Maybe you’re young — under 30, say — and you haven’t had anything horrible happen to you yet. Don’t worry, you will. One day, maybe soon. It’s not like anyone expects terrible shit to happen. It’s not like people anticipate divorce, or miscarriages, or job losses or extended illnesses. It’s not like we plan for those things.
A few weeks ago, I was chatting with a man in his late twenties. He was a client once upon a time. He was telling me about how his relationship was failing. “We can’t get divorced right now,” he said. “Financially, it would devastate us.” As if most people save up for the experience. He was young, too. He’ll find out the hard way. We all do.
One day I came home to my four-bedroom waterfront home. I had been out of state visiting my parents. My fiancé and my six-year-old stepson had stayed home that weekend so she could work on school. Except, that’s not what she had been doing.
I came home on a Sunday evening to find moving boxes. Clothes. The bed. Furniture. Everything in boxes. My dog met me at the door. Heidi — my dog — looked so embarrassed. Her tail was kind of cocked to one side and she approached me sheepishly, as if it were her fault that my fiancé had ended things without telling me. We must have sat on the living room floor for hours before either one of us moved.
In the morning, the movers knocked on the door, a full hour before the coward I had been engaged to arrived to greet them.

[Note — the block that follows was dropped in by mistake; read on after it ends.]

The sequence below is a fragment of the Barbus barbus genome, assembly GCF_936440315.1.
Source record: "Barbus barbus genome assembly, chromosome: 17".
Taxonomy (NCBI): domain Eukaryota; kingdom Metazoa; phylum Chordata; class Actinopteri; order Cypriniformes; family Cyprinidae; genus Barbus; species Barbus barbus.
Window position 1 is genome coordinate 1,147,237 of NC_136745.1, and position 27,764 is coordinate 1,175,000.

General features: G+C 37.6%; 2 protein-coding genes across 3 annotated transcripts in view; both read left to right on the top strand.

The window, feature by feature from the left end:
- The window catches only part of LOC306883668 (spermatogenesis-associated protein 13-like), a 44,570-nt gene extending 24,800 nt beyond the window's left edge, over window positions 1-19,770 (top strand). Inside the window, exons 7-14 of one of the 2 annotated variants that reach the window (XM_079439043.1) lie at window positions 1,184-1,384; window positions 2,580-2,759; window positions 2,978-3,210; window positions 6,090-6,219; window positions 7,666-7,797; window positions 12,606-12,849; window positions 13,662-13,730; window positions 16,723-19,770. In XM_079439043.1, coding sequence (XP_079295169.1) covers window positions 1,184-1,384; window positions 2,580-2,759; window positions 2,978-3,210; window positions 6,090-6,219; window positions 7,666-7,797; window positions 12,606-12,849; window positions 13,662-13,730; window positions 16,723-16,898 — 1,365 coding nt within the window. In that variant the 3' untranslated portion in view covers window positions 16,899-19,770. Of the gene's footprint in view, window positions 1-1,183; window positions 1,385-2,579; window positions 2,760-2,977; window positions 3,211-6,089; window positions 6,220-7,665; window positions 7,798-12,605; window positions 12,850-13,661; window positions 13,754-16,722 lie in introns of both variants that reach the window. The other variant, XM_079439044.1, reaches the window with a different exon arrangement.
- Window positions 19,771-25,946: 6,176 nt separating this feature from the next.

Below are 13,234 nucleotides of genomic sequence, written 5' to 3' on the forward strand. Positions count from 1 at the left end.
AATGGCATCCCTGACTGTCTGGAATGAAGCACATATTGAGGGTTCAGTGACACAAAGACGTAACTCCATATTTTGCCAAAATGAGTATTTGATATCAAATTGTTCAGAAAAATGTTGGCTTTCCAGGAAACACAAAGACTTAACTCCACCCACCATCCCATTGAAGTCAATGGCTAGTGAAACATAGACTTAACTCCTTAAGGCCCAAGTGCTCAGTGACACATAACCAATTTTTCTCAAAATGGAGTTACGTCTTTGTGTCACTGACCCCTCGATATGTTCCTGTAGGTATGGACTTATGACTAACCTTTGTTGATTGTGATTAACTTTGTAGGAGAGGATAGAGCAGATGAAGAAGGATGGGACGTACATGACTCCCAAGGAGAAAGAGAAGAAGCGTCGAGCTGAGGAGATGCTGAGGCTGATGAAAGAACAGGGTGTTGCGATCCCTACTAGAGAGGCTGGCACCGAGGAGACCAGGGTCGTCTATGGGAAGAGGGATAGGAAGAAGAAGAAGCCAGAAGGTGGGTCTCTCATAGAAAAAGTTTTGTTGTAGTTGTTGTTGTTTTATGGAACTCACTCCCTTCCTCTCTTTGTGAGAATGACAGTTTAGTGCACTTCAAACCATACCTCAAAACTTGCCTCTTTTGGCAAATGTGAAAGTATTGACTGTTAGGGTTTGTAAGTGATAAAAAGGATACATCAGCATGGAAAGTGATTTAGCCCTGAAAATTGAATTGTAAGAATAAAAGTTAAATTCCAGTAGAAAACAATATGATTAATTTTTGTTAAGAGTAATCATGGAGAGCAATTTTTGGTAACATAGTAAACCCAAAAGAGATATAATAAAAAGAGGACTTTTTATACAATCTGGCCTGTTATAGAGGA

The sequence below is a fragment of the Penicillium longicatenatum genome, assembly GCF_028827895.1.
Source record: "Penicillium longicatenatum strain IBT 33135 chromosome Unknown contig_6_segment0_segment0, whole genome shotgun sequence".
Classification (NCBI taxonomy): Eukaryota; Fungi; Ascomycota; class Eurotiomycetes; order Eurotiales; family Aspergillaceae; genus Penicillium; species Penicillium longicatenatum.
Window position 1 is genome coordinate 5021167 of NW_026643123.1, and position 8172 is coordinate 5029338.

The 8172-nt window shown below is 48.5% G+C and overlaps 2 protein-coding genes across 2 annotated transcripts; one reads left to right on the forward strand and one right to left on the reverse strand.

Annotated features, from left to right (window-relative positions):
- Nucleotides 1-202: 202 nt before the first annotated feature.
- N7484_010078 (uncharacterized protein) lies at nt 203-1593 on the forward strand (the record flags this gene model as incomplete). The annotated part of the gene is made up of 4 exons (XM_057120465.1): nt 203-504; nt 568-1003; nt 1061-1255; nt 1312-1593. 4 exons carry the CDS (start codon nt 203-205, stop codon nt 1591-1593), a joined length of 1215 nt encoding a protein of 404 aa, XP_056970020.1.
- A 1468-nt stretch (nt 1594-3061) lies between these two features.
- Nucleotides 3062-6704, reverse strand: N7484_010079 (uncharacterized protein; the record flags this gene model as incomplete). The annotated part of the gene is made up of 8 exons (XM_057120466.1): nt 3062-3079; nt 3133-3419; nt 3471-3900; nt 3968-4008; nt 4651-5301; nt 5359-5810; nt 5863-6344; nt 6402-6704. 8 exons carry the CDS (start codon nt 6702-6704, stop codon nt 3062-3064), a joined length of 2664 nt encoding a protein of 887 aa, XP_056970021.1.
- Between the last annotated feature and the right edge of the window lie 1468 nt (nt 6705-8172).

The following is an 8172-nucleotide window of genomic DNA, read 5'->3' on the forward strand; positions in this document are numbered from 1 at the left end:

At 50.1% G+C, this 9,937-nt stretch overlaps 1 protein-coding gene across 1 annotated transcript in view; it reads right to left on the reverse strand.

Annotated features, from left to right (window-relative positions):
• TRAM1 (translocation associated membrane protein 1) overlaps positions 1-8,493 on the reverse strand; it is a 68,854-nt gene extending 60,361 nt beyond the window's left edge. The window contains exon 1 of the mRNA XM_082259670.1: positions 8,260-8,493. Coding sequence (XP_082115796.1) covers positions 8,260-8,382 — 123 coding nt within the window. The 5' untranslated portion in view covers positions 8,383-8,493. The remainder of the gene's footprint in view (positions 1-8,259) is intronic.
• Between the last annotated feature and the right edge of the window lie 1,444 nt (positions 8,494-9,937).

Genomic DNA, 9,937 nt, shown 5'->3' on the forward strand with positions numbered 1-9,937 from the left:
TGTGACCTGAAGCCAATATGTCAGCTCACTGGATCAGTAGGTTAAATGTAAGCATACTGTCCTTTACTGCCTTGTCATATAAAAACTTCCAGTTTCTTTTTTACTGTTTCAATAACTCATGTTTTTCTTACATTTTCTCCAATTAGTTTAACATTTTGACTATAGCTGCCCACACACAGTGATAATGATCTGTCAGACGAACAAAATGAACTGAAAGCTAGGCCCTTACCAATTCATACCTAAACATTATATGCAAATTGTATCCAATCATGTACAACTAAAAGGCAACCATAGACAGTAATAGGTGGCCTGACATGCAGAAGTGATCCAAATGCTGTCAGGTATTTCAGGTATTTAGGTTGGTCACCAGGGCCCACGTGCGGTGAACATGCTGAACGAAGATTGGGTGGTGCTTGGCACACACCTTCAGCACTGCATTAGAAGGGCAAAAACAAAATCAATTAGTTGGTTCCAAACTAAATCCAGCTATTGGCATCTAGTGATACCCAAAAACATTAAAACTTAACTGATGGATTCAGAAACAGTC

“Where do we start?” the mover in charge asked me.
Our home backed up to a lake. I motioned to it. “Just put it all in there,” I said.
What I have to do, I have to catch everybody if they start to go over the cliff — I mean if they’re running and they don’t look where they’re going I have to come out from somewhere and catch them. that’s all I’d do all day. I’d just be the catcher in the rye and all. I know it’s crazy, but that’s the only thing I’d really like to be. I know it’s crazy.’ — J.D. Salinger
I have a tough time relating to people who have their shit together. I’m more comfortable with the broken. I understand where they are coming from. They’re also just so much more interesting than “normal” people. Normal people are alien to me. They talk about things that don’t hold my interest. Vacations and stock options and preschool shopping. I prefer to hear about conflict. I’d rather talk about loss.
Everyone deals with trauma. It’s just a matter of degree and duration and frequency. Some get more than their share, others less. It is the way of things.
Children tend to get the raw end of the deal in this regard. If their parents get divorced, they tend to blame themselves. If their parents die, they tend to blame themselves. If their parents beat them, they tend to blame themselves for that, too. So many broken adults got that way because of things that happened to them when they were children.
The funny thing about trauma is that it is selective in who it affects. This is why some men return from war and go onto lead productive lives, and others shoot themselves in the head. It’s all about perception. It’s not how we perceive the event so much as how we perceive our role in it. Trauma, like pressure, turns some into diamonds and others into dust. Our experiences can turn us into profoundly better people — if they don’t end up killing us in the process.